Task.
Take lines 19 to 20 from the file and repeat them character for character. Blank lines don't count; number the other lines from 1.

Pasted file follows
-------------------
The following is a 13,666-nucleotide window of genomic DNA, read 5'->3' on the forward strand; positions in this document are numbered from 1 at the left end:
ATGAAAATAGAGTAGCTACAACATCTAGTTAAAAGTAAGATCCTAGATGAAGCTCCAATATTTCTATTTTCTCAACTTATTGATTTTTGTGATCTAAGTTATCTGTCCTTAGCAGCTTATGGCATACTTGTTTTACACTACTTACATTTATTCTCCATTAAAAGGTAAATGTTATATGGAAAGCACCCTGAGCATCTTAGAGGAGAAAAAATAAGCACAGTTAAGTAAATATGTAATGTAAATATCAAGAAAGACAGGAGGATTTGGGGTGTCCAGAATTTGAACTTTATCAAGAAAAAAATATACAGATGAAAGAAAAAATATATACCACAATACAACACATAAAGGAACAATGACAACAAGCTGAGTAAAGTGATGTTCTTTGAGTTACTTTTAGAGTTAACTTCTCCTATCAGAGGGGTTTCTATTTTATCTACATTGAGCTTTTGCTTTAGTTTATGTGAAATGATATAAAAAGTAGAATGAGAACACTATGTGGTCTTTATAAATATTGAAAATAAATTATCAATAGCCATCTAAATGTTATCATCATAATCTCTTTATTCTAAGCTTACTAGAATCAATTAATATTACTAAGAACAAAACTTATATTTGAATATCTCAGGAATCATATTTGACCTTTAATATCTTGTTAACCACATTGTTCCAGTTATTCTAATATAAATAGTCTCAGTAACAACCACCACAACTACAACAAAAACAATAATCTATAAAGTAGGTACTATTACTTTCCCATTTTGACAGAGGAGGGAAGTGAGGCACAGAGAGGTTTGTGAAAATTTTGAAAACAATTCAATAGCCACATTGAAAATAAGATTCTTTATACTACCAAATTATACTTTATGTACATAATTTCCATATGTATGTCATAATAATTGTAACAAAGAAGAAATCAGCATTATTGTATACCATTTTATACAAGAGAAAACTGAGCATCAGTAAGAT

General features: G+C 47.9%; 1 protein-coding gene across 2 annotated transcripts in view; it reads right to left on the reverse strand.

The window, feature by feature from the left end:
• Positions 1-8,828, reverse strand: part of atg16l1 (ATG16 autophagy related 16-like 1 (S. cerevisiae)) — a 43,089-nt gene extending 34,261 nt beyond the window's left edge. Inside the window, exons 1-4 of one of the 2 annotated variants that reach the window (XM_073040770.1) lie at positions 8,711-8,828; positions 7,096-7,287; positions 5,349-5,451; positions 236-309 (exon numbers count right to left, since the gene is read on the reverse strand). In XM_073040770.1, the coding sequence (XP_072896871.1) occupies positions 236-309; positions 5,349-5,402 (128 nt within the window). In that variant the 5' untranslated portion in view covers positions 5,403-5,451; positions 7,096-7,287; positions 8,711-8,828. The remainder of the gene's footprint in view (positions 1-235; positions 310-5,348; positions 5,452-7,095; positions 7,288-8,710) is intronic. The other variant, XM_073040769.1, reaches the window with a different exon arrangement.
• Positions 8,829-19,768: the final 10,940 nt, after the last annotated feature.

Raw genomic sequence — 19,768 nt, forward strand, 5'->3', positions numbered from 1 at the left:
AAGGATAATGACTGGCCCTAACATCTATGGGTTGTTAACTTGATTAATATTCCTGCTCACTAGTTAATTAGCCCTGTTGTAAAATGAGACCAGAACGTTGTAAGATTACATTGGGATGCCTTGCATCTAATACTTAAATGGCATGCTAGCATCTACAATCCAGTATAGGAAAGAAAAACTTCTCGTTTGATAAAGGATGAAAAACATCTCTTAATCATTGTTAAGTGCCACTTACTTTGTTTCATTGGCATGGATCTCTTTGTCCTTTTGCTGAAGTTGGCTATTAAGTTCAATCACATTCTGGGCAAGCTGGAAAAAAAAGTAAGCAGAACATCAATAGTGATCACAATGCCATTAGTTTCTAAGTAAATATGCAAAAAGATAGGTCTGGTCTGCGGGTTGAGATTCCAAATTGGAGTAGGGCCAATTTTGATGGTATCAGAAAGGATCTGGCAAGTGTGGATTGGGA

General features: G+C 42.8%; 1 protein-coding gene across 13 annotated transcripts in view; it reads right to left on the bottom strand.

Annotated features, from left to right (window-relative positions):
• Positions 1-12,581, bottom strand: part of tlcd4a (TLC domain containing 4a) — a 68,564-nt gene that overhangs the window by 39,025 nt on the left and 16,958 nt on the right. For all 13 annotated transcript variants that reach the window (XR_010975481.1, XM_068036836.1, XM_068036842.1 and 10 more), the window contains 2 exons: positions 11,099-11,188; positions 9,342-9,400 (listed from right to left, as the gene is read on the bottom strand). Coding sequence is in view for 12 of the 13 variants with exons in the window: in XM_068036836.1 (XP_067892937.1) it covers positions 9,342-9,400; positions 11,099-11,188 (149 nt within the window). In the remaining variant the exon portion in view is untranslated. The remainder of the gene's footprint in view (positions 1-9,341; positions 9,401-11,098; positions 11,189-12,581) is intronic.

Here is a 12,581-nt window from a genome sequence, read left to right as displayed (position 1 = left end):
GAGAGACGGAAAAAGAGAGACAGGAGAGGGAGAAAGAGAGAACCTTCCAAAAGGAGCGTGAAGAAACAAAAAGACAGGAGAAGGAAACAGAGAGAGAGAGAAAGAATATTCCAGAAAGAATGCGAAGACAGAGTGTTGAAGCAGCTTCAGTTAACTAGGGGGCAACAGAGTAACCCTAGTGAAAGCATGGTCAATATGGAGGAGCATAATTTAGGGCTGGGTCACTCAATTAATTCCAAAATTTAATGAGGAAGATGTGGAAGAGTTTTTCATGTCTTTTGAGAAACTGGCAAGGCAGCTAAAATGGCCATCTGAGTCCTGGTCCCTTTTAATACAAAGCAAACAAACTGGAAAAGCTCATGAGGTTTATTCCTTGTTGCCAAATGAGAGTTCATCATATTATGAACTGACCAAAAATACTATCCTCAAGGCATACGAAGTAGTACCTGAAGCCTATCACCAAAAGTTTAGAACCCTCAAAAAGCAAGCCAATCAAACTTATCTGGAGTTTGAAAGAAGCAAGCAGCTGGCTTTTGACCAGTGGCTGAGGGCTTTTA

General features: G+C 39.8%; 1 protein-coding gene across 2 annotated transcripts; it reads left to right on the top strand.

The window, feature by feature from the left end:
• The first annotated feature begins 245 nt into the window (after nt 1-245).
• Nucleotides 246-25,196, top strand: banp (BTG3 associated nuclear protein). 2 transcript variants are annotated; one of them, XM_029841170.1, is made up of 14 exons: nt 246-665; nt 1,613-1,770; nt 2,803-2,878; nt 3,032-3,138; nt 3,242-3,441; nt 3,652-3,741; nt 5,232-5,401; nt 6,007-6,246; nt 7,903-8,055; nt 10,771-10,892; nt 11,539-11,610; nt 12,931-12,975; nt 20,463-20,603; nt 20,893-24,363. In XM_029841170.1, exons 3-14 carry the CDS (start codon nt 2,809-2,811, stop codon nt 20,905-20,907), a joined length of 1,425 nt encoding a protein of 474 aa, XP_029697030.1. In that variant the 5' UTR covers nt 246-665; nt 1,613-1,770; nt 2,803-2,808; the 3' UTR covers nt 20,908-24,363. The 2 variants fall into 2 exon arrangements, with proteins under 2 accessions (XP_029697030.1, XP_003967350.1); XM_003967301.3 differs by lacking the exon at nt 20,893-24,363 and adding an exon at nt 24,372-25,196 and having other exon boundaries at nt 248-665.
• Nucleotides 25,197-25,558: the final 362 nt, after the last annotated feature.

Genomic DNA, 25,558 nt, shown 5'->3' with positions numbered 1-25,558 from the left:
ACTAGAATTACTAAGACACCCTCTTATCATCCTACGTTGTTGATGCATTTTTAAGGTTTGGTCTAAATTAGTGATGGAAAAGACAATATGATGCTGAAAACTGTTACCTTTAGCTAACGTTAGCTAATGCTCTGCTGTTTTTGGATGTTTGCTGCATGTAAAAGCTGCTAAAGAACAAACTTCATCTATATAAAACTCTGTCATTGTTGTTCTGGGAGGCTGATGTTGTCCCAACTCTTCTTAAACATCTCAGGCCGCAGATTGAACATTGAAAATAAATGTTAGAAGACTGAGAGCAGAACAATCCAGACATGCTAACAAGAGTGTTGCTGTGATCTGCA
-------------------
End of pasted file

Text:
Genomic DNA, 25,558 nt, shown 5'->3' with positions numbered 1-25,558 from the left:
ACTAGAATTACTAAGACACCCTCTTATCATCCTACGTTGTTGATGCATTTTTAAGGTTTGGTCTAAATTAGTGATGGAAAAGACAATATGATGCTGAAAACTGTTACCTTTAGCTAACGTTAGCTAATGCTCTGCTGTTTTTGGATGTTTGCTGCATGTAAAAGCTGCTAAAGAACAAACTTCATCTATATAAAACTCTGTCATTGTTGTTCTGGGAGGCTGATGTTGTCCCAACTCTTCTTAAACATCTCAGGCCGCAGATTGAACATTGAAAATAAATGTTAGAAGACTGAGAGCAGAACAATCCAGACATGCTAACAAGAGTGTTGCTGTGATCTGCA